Jan 2017 – Dec 2019
The collaborative research Network INTERSECT creates a cross-European structure for advancing the knowledge on the many facets of the interplays between technological developments, security practices, and societal changes in Europe. It provides an open forum in which established and early career academics working on related issues meet and develop research ideas while engaging with civil society.
As technological developments challenge common perceptions of space and time, they impact the way security is practiced and open up a myriad of questions about the values that sustain our societies and the principles that govern them. With its online presence, academic publications and public events, INTERSECT will contribute to public and academic debates around topics such as surveillance, public-private relations and hybrid rule, cybersecurity, use of drones and artificial intelligence, data retention, or suspect profiling.
In recent years, several technological advances have impacted the way security practices occur in Europe and have brought new challenges to the security vs freedom equation. Increasing robotisation and automation, mounting use of digital metadata, growing reliance upon signal intelligence and web-based profiling, and advances in face-recognition devices, are some of the practices that are changing the way security is practiced. Technological developments with ramifications into the security domain defy our understandings of time and space, and pose new challenges to our societies. Who do we target when we want to respond to a cyber-attack? What are the ethical considerations behind the use of semi- and full-autonomous weapons? How can law respond to technological developments? How can privacy be maintained in an era of mass-surveillance?
These practices pose serious questions about the democratic legitimacy of highly sensitive policies and about the role of the governments that ultimately are responsible for them. Yet, at the same, they open up the question of whether ‘traditional’ democratic as well as legal oversight requires artificial intelligence expertise to seriously instantiate effective checks and balances. These dynamics are certainly not new, as the pursuit of security has always triggered technological developments and used cutting-edge scientific knowledge. Yet, over the last decades, additional challenges were brought by the technology-security nexus’ approximation to the private sector and to the latter’s increasingly important role in security provision and governance. Authors looking into particular EU security/ised issues have problematized the role of private actors, expert bureaucrats, and novel forms of policy-making based on technocratic regulation where the governance of security escapes democratic control.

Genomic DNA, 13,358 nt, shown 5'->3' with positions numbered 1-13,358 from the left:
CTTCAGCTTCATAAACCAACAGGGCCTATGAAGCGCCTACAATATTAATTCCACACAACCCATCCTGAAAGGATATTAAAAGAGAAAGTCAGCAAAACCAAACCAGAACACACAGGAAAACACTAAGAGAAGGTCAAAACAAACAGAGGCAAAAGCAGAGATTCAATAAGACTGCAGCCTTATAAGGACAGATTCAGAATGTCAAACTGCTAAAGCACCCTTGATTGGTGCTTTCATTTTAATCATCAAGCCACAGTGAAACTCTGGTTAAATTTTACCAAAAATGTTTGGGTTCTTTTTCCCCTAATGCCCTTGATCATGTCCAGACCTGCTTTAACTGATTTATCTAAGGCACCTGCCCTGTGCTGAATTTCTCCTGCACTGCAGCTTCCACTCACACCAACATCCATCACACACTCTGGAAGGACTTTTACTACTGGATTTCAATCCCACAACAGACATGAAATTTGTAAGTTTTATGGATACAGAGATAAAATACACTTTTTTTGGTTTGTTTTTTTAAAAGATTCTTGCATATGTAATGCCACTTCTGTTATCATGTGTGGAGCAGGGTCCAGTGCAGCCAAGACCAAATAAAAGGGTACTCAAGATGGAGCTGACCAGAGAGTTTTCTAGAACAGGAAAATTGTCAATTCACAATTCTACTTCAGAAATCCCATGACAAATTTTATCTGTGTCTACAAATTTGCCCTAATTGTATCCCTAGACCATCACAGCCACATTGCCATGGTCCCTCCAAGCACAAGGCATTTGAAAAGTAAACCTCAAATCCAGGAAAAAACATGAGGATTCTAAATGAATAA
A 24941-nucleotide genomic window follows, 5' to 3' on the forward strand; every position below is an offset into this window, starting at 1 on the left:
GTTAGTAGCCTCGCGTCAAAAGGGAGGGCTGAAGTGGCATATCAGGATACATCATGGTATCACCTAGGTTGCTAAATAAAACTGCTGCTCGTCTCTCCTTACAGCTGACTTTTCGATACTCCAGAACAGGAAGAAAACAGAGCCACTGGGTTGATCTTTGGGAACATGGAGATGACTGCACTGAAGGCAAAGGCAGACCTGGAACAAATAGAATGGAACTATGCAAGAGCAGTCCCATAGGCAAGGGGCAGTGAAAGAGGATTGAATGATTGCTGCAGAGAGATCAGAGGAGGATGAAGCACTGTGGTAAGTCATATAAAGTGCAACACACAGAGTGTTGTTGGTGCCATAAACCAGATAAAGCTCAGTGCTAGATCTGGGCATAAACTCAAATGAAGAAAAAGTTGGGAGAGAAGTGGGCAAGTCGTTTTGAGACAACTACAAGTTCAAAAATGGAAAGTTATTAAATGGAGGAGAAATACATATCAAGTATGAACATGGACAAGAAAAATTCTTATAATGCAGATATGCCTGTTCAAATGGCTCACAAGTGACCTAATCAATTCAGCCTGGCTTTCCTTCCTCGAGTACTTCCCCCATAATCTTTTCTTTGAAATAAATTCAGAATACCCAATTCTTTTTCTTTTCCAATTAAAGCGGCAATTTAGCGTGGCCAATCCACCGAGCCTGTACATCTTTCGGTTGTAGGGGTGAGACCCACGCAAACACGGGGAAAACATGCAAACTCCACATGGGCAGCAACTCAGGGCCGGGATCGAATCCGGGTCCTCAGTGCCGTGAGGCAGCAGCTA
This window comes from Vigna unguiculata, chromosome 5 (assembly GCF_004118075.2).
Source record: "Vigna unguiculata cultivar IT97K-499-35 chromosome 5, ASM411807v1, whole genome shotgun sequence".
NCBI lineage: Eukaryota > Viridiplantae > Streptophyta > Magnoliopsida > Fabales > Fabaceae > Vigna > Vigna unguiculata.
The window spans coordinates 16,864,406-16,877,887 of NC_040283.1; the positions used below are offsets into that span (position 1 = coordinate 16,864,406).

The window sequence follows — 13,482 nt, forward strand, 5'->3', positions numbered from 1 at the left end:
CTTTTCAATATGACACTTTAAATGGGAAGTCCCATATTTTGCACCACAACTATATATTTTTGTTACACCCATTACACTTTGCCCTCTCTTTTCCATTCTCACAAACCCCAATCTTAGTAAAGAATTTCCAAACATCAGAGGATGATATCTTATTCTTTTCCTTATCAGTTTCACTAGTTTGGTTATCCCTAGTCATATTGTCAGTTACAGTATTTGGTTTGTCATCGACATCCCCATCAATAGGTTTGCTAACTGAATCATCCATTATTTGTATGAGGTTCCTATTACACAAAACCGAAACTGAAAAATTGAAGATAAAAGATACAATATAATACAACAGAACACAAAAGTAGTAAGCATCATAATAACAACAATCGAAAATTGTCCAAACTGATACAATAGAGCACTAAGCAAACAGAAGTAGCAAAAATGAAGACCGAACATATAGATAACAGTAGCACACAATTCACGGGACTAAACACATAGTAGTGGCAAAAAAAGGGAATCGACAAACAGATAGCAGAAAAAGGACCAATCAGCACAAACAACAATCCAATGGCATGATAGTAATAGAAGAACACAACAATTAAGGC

In front of new technical conditions of possibility, policy makers, expert bodies, intelligence operatives and forensic investigators both bring the practice of security to the borders of the legal, and exploit the grey areas in which law and regulation have not yet accompanied the technological developments. From a scholarly perspective, this has implications for criminology, constitutional theory, political theory, human geography, law and fundamental rights, and security studies more broadly.